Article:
The Washington Wizards won their first round series against the Chicago Bulls in pretty dominating fashion, winning three road games to dispatch their foes in just five games. This despite entering the series with very few people picking them to win, let alone to win with relative ease. Washington also took their first game, again on the road, off the top seeded Indiana Pacers and played the Pacers down to the final minute of game 2 in an absolute must win for Indiana. One might assume that with such unexpectedly positive results that the Wizards’ face of the franchise, and newly-minted superstar, John Wall must be single-handedly lifting Washington to new heights. Such an assumption would be very, very wrong.
The dirty little secret of the Wizards’ exciting and unexpected run towards the Conference Finals is that they are doing it while getting very little scoring help from their best and most important player. Wall is averaging just 16.1 points per game on a miserable 32.7% from the field.
(Pictured: enough bricks to build a firehouse).
Wall has been absolutely ice cold from outside of the immediate basket area. In addition, Wall is only getting roughly a third of his shots at the rim and he’s not finishing very well at all.
Given that Wall has faced off against the two best defenses in the league so far in these playoffs, it’s perhaps not surprising that he hasn’t been able to get to the basket more frequently, but the Wizards need more scoring punch from him if they hope to continue to advance.
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Wall hasn’t been all bad. He’s provided some of his usual playmaking and set up his teammates for good looks, but even his assist rate is down from his regular season numbers. Wall has been a bit more conservative with his passes, and as a result, he’s turned it over less, which helps a bit, but this also means fewer easy opportunities created for his teammates. There’s a balance to be found, and the Wizards typically rely on more creation and effective, efficient scoring from Wall.
There are some mitigating circumstances to consider. Bradley Beal has been incredible thus far these playoffs, and as such, he’s taken over more of the responsibility on the offensive end, both for dribble penetration off of pick and rolls and creating shot opportunities for teammates and for simply getting buckets. In addition, the Wizards have Nene healthy, and as such, they have another source of playmaking and scoring which was missing for much of the season (as is usually the case with Nene). All of this has reduced the need for Wall to do everything. It’s also, largely, the reason Washington have been able to score enough to win, despite Wall’s struggles putting the ball through the hoop while playing heavy minutes.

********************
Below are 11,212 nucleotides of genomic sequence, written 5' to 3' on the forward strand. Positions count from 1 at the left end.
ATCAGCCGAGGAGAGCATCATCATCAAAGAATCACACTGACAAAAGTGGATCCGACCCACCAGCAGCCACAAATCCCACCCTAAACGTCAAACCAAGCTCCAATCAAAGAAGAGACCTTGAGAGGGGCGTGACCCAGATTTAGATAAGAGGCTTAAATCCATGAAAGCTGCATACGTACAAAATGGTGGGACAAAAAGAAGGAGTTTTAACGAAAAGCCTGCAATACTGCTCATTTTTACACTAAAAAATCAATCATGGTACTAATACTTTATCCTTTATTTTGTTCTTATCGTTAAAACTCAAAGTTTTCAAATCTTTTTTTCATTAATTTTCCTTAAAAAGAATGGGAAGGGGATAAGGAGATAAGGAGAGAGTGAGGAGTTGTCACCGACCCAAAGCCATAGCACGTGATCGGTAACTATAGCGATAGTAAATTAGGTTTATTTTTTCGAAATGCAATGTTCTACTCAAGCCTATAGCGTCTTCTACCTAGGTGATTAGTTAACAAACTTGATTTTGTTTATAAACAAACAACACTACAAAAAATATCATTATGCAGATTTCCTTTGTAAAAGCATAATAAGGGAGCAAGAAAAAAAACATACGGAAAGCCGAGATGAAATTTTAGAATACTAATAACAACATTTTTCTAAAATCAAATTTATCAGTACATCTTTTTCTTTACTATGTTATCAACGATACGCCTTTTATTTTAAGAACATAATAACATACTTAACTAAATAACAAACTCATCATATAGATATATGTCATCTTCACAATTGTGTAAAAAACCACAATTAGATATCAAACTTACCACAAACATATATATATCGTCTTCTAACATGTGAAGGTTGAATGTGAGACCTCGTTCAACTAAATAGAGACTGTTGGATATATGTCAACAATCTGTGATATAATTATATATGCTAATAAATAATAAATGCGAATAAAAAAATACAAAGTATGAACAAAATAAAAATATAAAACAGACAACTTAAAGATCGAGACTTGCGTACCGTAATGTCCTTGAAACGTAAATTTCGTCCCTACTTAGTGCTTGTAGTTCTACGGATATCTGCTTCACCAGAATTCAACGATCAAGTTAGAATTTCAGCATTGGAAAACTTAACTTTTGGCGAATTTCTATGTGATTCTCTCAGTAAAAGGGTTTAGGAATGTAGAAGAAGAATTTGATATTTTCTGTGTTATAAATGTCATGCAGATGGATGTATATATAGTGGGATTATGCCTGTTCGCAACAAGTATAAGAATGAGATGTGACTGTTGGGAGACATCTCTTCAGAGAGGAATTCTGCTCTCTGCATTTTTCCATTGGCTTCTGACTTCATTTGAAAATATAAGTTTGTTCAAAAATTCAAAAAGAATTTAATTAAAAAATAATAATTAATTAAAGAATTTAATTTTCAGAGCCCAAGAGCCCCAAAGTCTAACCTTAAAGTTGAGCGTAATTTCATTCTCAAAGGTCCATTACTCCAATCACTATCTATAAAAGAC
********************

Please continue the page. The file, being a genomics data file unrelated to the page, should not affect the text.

Wall has also managed to largely be a disruptive force defensively, as he spearheads a Wizards defense which finished in the top 10 in defensive efficiency over the full season and has had the privilege of going up against the offenses of the blundering Bulls and the grindingly mediocre Pacers. Wall has also benefitted from matching up against opposing point guards who are largely not scoring threats or were small enough for Wall to easily contain them (looking at you, D.J. Augustin).
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All told, Wall has done enough to remain a very positive contributor for Washington, despite his inability to toss the ball in the ocean. It’s also a safe bet that Wall won’t continue to shoot this much worse than his season average percentages from all over the floor, and should progress towards the mean. If he can get it going, the Wizards, already having a very successful postseason, might be able to make another jump to something truly special.
Statistical support for this post via NBA.com/Stats
(Photo Credit: Keith Allison)